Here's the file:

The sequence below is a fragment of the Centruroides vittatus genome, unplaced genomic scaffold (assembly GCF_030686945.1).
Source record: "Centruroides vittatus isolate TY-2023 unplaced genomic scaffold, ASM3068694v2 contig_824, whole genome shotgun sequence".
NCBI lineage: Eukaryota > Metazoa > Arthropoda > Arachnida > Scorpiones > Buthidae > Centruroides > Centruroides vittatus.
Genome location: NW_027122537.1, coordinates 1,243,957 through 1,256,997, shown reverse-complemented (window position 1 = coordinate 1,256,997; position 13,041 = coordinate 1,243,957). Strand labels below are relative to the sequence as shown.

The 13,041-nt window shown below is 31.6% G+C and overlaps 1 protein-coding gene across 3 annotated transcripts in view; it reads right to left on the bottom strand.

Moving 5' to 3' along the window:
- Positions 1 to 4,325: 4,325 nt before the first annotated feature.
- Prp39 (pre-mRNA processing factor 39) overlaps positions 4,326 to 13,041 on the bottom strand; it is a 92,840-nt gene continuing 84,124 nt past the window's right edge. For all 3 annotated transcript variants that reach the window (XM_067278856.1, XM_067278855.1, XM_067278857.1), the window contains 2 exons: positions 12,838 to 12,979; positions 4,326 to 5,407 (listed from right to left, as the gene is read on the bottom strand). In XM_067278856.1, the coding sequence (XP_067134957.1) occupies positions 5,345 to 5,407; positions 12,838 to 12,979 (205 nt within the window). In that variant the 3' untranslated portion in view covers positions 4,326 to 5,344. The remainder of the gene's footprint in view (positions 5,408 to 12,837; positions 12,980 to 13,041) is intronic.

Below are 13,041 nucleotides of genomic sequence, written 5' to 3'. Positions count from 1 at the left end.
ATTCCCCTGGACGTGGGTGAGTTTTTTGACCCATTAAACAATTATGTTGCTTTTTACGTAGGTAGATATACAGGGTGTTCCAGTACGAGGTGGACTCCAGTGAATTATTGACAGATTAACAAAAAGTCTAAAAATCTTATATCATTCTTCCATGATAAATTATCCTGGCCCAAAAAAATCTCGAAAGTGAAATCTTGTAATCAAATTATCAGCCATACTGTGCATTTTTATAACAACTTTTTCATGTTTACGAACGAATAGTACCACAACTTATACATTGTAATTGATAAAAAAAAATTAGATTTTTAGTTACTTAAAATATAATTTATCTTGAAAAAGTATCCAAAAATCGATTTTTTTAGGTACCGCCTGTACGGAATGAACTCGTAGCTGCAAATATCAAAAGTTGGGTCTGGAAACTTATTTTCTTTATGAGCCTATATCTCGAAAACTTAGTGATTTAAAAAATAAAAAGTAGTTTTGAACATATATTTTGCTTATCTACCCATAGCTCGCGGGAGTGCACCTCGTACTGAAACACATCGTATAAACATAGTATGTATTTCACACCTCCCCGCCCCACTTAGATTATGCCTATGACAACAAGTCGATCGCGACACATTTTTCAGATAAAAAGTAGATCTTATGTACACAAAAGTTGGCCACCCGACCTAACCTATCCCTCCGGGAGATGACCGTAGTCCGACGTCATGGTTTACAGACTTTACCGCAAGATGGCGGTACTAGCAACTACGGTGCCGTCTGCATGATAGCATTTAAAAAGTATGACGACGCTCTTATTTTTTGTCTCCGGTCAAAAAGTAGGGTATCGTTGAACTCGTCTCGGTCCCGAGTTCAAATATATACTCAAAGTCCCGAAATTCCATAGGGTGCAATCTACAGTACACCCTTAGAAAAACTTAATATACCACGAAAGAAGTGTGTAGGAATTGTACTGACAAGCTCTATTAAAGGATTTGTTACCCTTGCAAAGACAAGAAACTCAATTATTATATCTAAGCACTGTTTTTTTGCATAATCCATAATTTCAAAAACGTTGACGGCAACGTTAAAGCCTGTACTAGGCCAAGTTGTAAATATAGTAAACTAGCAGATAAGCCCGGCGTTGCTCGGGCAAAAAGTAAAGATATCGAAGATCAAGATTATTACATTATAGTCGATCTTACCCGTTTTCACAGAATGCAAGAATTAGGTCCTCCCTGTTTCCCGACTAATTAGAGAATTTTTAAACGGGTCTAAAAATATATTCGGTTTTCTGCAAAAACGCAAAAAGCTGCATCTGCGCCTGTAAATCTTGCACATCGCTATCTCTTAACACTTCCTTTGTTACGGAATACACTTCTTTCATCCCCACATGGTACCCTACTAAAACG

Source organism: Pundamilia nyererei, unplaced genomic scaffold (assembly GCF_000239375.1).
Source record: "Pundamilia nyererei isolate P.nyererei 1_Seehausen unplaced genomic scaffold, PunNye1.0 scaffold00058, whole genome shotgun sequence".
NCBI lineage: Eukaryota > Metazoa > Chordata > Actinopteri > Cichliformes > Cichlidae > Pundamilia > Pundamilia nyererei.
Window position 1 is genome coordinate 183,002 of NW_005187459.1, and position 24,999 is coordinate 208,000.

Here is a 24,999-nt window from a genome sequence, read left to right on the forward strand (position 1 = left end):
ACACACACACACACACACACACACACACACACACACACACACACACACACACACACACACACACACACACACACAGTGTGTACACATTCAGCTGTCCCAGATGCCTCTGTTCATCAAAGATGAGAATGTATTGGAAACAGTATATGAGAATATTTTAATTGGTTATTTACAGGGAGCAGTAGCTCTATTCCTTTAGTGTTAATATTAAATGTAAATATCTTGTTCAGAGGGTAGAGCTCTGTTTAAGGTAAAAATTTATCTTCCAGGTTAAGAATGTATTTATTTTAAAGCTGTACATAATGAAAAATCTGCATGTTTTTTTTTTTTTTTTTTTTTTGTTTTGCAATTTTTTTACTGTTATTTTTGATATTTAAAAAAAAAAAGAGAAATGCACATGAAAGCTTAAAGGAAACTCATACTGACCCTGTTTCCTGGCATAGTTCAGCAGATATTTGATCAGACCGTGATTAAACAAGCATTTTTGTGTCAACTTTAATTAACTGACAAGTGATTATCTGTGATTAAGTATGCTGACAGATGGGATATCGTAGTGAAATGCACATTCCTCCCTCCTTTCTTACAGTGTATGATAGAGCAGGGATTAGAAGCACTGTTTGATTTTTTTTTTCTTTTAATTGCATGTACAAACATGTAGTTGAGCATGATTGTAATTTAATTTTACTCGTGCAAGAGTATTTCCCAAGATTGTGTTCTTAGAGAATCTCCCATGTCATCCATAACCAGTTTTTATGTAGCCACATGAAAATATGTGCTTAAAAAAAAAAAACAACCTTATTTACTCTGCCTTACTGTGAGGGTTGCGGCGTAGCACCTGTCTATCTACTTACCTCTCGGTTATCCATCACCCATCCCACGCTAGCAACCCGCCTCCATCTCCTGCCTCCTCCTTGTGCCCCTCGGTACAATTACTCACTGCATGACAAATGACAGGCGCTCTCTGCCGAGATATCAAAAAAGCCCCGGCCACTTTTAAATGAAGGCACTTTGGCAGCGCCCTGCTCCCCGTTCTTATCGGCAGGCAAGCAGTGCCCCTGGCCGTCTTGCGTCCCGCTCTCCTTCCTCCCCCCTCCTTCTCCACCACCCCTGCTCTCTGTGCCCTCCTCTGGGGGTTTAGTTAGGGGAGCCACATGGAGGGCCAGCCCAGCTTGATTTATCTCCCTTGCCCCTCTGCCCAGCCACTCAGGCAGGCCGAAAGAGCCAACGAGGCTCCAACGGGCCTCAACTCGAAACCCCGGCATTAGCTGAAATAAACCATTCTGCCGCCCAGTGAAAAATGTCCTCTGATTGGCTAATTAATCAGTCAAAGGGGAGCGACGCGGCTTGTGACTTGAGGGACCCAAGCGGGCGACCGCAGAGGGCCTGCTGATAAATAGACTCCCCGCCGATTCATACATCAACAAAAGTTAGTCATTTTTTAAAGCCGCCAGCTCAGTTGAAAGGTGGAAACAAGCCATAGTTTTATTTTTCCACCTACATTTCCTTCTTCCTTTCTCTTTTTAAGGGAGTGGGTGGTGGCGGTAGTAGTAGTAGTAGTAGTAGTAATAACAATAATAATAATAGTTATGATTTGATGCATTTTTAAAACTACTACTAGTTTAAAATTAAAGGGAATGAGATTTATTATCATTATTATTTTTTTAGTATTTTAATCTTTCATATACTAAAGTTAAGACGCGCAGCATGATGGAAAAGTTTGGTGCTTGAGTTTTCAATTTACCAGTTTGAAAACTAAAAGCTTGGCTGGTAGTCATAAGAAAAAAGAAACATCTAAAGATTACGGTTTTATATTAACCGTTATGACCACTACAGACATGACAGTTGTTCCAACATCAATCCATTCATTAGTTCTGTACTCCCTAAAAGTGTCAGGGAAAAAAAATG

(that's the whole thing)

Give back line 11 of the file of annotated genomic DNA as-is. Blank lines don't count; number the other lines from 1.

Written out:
Source organism: Pundamilia nyererei, unplaced genomic scaffold (assembly GCF_000239375.1).